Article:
Illustrative of that behind the scenes support, during Pro Bono month, the NH Bar Pro Bono Program begins its annual "Divorce Camp" - an intensive three-night training program (one night for three consecutive weeks) where up to 12 attorneys are trained in handling family law cases while working on a carefully selected actual Pro Bono referral cases. Martin says that past "Divorce Camp" participants have become solid and sometimes spectacular ongoing contributors to Pro Bono year after year.
In addition, a volunteer recognition will take place in October, and the Bar Association is coordinating with the University of New Hampshire School of Law on promoting public service activity by law students and honoring the memory of the late Bruce Friedman, legal clinic director for Pierce Law Center in the 1980s and early 1990s, whose dedication to access to justice has left an enduring legacy. The Bruce E. Friedman Pro Bono award ceremony will be held on October 16, 2012.
Innovative Pro Bono Service/Fundraising Contest
Colorado Supreme Court Chief Justice Michael Bender, with the support of the Colorado Bar Association, declared October as Colorado's first annual Legal Professionalism Month. Among the host of programs scheduled for the month is a pro bono service/fundraising contest between the Colorado Trial Lawyers Association(CTLA) and the Colorado Defense Lawyers Association(CDLA). The goal is to see which side can generate more pro-bono hours/dollars. The winner will be announced at a joint CDLA and CTLA event on October 10.Each member was asked to commit to at least one hour of service or to make at least a $100 contribution to a Community Based Project. Participants were provided with a list of available volunteer opportunities,and donated their time and skills to a broad range of activities throughout the month of September, including participation in: free legal advice clinics, school attendance mediation programs, and mentoring projects.
In addition, in the spirit of recognizing and celebrating professionalism and civility, CTLA and CDLA members have nominated attorneys from the other Association to receive Professionalism awards; the winners will be announced at the October 10 gathering.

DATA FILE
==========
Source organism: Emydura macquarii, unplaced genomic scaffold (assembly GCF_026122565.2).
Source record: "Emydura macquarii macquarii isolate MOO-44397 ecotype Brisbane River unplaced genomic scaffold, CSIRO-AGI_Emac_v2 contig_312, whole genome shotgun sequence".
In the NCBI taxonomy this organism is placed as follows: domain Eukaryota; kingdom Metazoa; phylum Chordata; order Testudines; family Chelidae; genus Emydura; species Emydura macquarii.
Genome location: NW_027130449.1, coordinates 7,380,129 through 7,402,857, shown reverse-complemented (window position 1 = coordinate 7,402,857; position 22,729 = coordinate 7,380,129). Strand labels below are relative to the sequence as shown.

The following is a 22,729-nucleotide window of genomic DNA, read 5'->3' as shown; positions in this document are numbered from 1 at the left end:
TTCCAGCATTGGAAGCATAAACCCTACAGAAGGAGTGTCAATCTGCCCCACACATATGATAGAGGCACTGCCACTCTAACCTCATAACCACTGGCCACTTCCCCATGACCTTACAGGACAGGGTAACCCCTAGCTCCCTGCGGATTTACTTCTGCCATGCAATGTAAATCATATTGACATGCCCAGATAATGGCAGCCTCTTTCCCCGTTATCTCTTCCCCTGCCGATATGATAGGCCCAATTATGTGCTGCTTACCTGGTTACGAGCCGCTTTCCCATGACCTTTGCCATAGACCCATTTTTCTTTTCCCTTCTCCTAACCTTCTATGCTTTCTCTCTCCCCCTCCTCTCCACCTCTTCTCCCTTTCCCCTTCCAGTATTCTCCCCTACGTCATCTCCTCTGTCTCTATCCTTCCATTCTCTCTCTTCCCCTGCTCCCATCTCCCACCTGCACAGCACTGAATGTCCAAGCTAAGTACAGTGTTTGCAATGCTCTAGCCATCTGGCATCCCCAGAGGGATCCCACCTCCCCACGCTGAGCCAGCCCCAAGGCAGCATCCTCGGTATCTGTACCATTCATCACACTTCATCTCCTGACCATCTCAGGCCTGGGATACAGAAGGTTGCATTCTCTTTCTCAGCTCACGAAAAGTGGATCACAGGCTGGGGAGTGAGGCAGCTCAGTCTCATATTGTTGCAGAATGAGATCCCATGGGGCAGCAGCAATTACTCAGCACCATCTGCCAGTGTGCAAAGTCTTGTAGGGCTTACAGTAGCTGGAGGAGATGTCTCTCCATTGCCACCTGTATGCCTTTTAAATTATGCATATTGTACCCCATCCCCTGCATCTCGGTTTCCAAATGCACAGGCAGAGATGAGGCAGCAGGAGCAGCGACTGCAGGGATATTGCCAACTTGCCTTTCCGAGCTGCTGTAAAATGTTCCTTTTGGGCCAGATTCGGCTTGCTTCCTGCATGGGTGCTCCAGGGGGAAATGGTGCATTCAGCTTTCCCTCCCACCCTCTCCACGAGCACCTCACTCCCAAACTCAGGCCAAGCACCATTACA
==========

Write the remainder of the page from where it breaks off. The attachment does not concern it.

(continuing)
To commemorate the month, the Colorado Supreme Court will hold an assembly of lawyers on Monday, Oct. 29, and a special session of the Court to welcome newly admitted attorneys to the practice. Click here to read the Chief Justice's article from the May 2012 edition of The Colorado Lawyer introducing Colorado's new Commission on the Legal Profession and proclaiming October 2012 Legal Professionalism Month.
Wednesdays in October (Oct 3,10, 17, 24)
The National Association of Pro Bono Professionals is hosting its first virtual pro bono conference. NAPBPro leadership developed this conference in response to the need for low-cost, no-travel training, networking, and support among pro bono professionals throughout the country. From the comfort of their offices, pro bono managers can find a wealth of information ranging from basic pro bono management to innovative programming.
NAPBPro has recruited a host of outstanding speakers and workshop presenters for the Virtual Conference, including: James Sandman, President, Legal Services Corporation, Steven Scudder, Counsel to the ABA's Standing Committee on Pro Bono and Public Service, and Virginia Martin, President of NAPBPro, Inc. Director of New Hampshire Bar Association's Pro Bono Referral Program. Additional sample workshops and presenters include: ProBonoNet on Using Technology to Recruit and Support Volunteers; a lively discussion of the impact of effective partnerships, highlighting the innovative collaboration between Akron's Community Legal Aid Services, the Akron Bar Association and the University of Akron School of Law; an analysis of the successful renovation of communications for the pro bono program of the Legal Assistance Foundation of Metropolitan Chicago. Other topics include: New Issues in Family Law, Resources for Pro Bono Programs from the ABA's Center for Pro Bono, and other essential pro bono issues. NAPBPro hopes to increase awareness of the role and importance of pro bono professionals. Pro Bono Managers need a broad array of expertise and skills in order to do their jobs effectively. In an era of rising poverty, shrinking budgets, and overwhelmed courts, trained, competent, and confident Pro Bono Professionals are essential to expanding access to justice through pro bono recruitment and representation. NAPBPro's Virtual Conference is a significant contribution to the professionalization of this indispensable work.
For additional information and to register for the conference, visit the NAPBPro website.
Space is limited, so register soon, but no later than September 25.